1. Update
  2. Criminal Justice

Transparency and Accountability are Necessary to Protect Black Communities

By Joe D'Antonio, July 18, 2020


Black communities deal constantly with police harassment and violence. Some law enforcement agencies had made positive steps to curb these abuses, but these reforms must be coupled with increased transparency and oversight.

Law enforcement agencies must be required to publicly report instances of violence involving the police. There is currently no official database that tracks police use of force across the nation. This lack of information makes addressing police violence difficult. Some private groups have been combing through public police reports to calculate the number of people killed by police annually, but this data is incomplete.

Congress should pass legislation to completely end qualified immunity and ensure that law enforcement officers are held accountable for their actions.

Law enforcement agencies must be required to publicly report any time a police officer is involved in a killing and all cases must be reviewed to ensure that all use of force standards are followed. Though some jurisdictions publicly report this information already, national action is required to ensure a consistent standard across the nation.

In order to ensure community safety, police officers must be held accountable for their actions when they break the law. Many police departments review civilian complaints against law enforcement internally, which makes it difficult for the community to hold officers accountable. The Minneapolis Police Department’s internal review system, for instance, has received more than 2,600 complaints since 2012 and has only disciplined 12 officers. Law enforcement agencies should be required to call in independent investigators when officers are suspected of misconduct and all of the records of these investigations must be made public.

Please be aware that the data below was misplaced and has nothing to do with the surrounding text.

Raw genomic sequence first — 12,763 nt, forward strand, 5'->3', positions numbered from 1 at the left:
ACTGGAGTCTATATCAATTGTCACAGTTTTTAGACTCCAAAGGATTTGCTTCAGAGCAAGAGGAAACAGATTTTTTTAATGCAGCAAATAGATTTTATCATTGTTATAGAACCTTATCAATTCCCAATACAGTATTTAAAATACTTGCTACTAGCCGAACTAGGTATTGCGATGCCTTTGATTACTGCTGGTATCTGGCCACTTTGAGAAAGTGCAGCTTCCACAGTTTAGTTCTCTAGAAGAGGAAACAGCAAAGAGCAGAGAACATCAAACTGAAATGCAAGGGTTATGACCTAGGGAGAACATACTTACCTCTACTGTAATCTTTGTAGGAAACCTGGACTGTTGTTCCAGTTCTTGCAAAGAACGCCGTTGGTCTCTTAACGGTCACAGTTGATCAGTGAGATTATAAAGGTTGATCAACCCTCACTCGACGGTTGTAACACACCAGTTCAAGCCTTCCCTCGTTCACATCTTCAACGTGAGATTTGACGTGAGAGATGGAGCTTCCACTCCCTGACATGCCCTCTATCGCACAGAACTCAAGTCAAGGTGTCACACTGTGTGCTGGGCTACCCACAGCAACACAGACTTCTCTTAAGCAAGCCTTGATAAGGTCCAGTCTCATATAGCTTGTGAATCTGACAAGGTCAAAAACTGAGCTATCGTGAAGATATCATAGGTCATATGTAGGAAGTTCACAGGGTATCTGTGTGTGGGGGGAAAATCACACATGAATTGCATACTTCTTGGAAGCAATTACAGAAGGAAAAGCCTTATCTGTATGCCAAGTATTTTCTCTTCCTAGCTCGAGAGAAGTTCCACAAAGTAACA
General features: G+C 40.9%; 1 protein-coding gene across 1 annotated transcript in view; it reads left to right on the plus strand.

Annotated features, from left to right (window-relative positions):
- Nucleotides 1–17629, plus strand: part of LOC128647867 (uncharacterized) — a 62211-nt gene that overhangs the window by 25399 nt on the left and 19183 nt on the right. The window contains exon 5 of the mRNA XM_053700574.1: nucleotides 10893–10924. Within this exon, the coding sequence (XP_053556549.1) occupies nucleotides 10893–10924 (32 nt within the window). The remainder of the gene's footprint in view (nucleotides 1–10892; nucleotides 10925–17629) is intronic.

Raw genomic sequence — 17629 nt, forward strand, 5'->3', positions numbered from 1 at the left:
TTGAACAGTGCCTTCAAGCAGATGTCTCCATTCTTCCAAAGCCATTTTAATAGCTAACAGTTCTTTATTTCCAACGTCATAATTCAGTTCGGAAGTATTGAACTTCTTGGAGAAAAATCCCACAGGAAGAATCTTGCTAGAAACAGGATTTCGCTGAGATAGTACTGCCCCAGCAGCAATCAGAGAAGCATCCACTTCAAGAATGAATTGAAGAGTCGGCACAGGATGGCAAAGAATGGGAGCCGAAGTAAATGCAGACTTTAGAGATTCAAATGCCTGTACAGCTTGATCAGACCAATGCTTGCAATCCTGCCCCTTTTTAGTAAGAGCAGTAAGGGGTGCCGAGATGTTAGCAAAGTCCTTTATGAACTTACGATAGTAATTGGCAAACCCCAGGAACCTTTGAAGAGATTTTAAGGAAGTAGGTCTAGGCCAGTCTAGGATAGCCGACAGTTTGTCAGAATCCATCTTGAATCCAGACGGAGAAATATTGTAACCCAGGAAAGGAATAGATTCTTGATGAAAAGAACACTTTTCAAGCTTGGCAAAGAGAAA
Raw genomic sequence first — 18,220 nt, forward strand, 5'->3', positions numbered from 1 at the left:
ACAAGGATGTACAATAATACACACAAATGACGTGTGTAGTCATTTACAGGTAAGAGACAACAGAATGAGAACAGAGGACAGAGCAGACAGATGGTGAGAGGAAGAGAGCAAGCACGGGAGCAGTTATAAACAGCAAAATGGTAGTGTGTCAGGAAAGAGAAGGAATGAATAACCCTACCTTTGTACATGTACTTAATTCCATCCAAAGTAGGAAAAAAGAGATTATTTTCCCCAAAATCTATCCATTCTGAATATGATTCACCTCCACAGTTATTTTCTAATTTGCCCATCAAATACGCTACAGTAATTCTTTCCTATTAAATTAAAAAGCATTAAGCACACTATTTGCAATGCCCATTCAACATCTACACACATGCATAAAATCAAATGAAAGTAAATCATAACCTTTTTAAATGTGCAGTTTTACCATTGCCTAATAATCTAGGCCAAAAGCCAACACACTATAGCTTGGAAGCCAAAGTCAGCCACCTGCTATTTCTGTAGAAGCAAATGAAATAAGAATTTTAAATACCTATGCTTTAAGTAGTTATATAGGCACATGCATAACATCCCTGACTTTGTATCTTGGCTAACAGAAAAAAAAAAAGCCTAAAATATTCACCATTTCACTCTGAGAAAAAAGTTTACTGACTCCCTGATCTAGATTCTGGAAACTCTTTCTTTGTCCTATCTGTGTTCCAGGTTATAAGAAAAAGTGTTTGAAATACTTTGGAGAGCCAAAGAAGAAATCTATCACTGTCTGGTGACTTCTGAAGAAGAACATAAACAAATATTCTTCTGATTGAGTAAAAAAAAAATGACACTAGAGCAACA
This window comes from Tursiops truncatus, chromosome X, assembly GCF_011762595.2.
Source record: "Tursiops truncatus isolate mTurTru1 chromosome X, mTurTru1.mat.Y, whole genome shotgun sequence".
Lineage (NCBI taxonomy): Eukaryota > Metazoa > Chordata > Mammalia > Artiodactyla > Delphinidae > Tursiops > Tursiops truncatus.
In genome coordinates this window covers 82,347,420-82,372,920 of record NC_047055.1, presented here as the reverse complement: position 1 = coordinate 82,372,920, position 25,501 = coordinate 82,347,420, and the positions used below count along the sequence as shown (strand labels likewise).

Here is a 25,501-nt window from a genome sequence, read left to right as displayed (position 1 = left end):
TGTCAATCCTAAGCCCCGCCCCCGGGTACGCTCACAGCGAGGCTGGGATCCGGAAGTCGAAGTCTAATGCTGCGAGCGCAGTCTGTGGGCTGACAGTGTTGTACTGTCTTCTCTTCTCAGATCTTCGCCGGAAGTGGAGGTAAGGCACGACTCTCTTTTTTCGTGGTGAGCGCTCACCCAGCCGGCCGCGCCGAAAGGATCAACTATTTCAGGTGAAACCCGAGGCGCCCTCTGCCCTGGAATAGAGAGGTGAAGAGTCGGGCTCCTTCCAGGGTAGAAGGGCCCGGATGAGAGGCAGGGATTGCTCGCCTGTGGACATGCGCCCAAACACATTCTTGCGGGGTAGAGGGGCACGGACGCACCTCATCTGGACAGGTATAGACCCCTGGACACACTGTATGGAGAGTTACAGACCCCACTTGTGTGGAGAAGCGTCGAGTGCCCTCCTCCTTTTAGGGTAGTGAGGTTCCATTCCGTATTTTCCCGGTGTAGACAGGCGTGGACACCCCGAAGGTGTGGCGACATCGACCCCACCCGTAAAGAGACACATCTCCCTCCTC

Even when law enforcement is publicly held accountable, they are held to a different standard than other people. Police officers are protected by “qualified immunity.” This protection makes it so that a police officer cannot be sued for misconduct unless the misconduct violates a “clearly defined” legal standard. Many civil rights attorneys have argued that in practice this standard makes the qualified immunity absolute, rendering it impossible to hold police officers accountable. Congress should pass legislation to completely end qualified immunity and ensure that law enforcement officers are held accountable for their actions.

The Justice in Policing Act would reform qualified immunity.

The Justice in Policing Act (HR 7120/S.3912) is before the House and Senate right now and includes several badly needed policing reform measures. The Justice in Policing Act would reform qualified immunity for certain officers to ensure that they can be held accountable for their actions. The Justice in Policing Act would also form a Law Enforcement Misconduct Registry. This national registry would track when police officers are fired for misconduct to ensure they will not be rehired but other police departments.

Urge your member of Congress to cosponsor the Justice in Policing Act and be a constant voice for racial equality.

Background FCNL's Work on Policing 

America needed police reform before March 13, 2020, when Breonna Taylor was shot in her home by police. America needed police reform before May 25, 2020, when George Floyd was killed when a police officer knelt on his neck for more than eight minutes. America needs police reform now.

Joe D'Antonio

  • Program Assistant, Criminal Justice and Election Integrity

Joe D’Antonio was the Program Assistant for Criminal Justice and Election Integrity for 2019-2020. His primary responsibilities included lobbying members of Congress, writing policy updates, and conducting legislative research.